We banged out our spelling sentences. This has transformed from a loathed Thursday chore, to something he (and I) actually enjoy doing. I take the dozen spelling words of the week and form a half dozen sentences for him working with his week's list. And while we do this, or before or after maybe, there's a chance to talk about other stuff. I really wanted to revisit last night's mess. He had already broken the ice earlier with a heartfelt and unsoliticited apology. Yay! So now, with dust settled, we talked about it.

Earlier, I had heard of the cost to Zambrano for his own blowup: Six games and a few thousand bucks. And it was a gimme to connect the dots and help M. understand the price of these explosions. Any opportunity to talk baseball or hockey or now, even basketball, helps. His face lit up when I mentioned the Cubs (though he's more of Dodgers fan), and his face fell when he heard about Zambrano's tantrum and the penalty. Similiarly, I pointed out the Bozo on the Nuggets who got a Technical foul against the Lakers with a showboating routine. Thank goodness for these role-models athletes.

It's fun, these off-the-cuff conversations. It's fine to be passionate, I told him. (This sidebars into a 'passion' definition). It's great to have feelings and express them, I said. (These being some of his lifelong challenges---getting in touch with what he's feeling or what's going on within his body). But no matter what you feel, it's all how you express it.

And though I didn't think it til later, I'm now put-off by Zambrano's antics. Sure, it feels good to pummel a Gatorade cooler and bump an ump and yell and toss equipment around. But it's just not cool. Maybe the week off will help Big Z clear his mind. It only took a day for little M.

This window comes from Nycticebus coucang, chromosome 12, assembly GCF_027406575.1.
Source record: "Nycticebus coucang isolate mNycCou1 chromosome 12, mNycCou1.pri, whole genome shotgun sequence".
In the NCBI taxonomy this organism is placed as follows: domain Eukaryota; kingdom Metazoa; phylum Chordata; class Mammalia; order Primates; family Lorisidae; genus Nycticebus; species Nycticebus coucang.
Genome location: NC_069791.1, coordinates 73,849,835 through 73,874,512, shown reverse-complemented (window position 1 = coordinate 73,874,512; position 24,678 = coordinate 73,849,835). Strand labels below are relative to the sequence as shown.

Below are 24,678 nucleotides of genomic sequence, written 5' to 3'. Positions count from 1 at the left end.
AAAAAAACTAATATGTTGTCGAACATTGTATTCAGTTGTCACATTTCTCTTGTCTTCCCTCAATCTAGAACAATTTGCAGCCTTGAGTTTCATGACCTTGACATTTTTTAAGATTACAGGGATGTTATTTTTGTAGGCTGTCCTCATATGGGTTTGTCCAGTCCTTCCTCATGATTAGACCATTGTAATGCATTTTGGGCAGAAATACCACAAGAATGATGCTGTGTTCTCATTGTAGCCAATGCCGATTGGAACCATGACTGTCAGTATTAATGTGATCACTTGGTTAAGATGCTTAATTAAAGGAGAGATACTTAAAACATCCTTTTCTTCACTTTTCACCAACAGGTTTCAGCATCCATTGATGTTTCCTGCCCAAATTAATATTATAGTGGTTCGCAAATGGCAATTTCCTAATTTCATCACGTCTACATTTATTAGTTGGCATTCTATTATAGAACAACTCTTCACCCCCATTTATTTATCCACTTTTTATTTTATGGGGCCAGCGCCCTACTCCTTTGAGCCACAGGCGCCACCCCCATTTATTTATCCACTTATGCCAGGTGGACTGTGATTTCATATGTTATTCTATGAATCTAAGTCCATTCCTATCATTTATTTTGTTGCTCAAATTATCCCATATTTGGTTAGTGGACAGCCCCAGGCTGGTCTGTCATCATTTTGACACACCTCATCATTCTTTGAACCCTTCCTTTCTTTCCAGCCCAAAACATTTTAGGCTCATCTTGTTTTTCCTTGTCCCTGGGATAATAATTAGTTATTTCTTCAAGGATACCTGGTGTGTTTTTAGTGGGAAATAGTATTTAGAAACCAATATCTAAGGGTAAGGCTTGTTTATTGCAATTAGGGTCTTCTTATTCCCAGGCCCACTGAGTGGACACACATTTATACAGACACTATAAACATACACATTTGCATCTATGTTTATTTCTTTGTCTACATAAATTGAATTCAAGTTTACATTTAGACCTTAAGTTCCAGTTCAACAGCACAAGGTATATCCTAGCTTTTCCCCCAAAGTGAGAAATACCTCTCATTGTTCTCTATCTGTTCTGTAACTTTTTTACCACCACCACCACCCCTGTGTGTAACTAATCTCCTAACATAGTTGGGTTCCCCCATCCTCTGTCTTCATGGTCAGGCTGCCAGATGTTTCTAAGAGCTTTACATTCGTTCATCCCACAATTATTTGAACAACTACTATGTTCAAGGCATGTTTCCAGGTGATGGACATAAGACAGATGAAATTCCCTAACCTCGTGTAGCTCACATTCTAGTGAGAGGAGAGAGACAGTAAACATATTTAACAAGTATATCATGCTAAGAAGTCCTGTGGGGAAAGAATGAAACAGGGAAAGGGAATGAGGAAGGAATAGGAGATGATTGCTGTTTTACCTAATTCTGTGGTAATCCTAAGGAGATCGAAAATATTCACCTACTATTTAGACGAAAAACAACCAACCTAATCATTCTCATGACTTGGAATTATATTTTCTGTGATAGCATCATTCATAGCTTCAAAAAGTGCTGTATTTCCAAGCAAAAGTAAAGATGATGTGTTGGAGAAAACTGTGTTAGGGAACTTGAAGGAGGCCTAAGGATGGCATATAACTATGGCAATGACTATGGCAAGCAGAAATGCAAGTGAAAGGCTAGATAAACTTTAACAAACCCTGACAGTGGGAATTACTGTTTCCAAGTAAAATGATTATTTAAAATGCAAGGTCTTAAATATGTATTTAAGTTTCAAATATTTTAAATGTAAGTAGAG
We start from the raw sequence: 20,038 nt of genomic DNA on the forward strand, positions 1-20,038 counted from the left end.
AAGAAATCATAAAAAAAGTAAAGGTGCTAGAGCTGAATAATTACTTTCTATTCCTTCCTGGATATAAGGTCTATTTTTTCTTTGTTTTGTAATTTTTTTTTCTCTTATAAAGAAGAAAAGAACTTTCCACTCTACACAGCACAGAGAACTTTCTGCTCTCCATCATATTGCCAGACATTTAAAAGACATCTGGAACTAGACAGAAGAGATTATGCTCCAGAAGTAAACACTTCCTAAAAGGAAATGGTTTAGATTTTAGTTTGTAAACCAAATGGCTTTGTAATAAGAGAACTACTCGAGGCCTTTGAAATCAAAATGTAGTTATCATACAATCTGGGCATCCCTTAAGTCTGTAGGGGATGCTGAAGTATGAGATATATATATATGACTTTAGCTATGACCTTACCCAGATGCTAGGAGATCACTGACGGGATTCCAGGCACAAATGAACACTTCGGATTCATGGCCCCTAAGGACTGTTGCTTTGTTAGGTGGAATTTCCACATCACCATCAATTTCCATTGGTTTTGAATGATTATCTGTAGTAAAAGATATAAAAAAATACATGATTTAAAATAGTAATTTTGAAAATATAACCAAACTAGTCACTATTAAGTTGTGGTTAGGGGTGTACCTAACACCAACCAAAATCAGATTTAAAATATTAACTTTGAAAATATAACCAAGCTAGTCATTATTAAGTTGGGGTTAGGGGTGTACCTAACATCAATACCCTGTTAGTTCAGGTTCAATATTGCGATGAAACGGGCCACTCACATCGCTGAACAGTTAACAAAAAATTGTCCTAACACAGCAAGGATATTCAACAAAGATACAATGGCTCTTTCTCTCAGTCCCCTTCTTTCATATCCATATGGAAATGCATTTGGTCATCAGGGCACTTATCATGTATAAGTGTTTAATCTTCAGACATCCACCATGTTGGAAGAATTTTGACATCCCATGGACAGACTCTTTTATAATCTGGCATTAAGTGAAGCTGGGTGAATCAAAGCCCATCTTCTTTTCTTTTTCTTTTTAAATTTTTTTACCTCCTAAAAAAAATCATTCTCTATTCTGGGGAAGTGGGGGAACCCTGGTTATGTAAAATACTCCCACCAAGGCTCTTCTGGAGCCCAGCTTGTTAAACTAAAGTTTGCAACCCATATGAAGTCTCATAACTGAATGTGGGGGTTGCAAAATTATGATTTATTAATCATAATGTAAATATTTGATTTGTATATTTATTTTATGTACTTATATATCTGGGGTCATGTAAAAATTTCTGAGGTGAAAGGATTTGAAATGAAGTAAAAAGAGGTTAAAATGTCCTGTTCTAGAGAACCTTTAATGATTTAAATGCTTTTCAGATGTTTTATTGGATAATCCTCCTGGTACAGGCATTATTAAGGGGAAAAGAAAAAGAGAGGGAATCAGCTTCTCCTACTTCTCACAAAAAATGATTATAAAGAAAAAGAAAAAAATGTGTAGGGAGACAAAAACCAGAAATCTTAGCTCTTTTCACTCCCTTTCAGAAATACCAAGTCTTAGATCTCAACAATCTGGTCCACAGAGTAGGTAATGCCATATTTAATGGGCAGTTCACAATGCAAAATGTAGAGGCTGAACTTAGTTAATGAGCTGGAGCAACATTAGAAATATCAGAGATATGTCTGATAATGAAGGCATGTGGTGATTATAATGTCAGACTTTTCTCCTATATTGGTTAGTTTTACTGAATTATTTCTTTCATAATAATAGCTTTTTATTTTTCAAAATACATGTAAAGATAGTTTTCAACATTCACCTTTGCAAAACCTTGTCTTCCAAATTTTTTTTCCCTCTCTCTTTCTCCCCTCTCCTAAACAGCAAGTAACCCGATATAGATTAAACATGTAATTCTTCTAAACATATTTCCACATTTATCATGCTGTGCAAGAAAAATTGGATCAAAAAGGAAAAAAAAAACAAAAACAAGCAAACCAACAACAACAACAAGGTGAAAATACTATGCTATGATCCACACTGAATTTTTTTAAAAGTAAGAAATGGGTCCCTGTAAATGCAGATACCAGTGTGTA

Wednesday, May 27, 2009

Read. READ.

I know when my first grader lies. I know when he fakes it. I know when he tries, when he gets frustrated and often, I can help him untangle the wires. I'm his translator. I'm his amplifier. I'm his interpreter. And sometimes, I'm simply his coxswain, yelping out encouragement.

His teacher assigns reading every night. Minimum fifteen minutes. Out loud. I had to ask her to clarify the Out Loud part cause otherwise, he won't do it. And when I sit by him, even when he does read Out Loud, he still skips over stuff, or bails or gets frustrated. And I gently push him back to the word he skipped. Or refused. Or screams about. 'Break it down. Try the first two or three letters...then the next...then then last. Put it together. Good!'

We will map out his summer soon, but we have a solid month of school left. We can't just run away from first grade. He's doing so well, and we're continually surprised at words he does recognize, or when we learn new word, it's all magic.

I can't believe the Junie B Jones books. Horrible grammar alone should have kept this out of the schools. Annoying can be fun, I suppose, but sheesh. My son already speaks really well---what a turn off to read the protagonist say, 'I runned all the way...'

Really? Really?

I did find a good Jr Dictionary at B & N. Paged through a bunch and found a solid choice. We still hope to read something with a narrative. But tonight, I can't fight. At some point, he's going to have to do it with or without me. And somehow, I can't simply be the circus-net that he knows is there to catch him.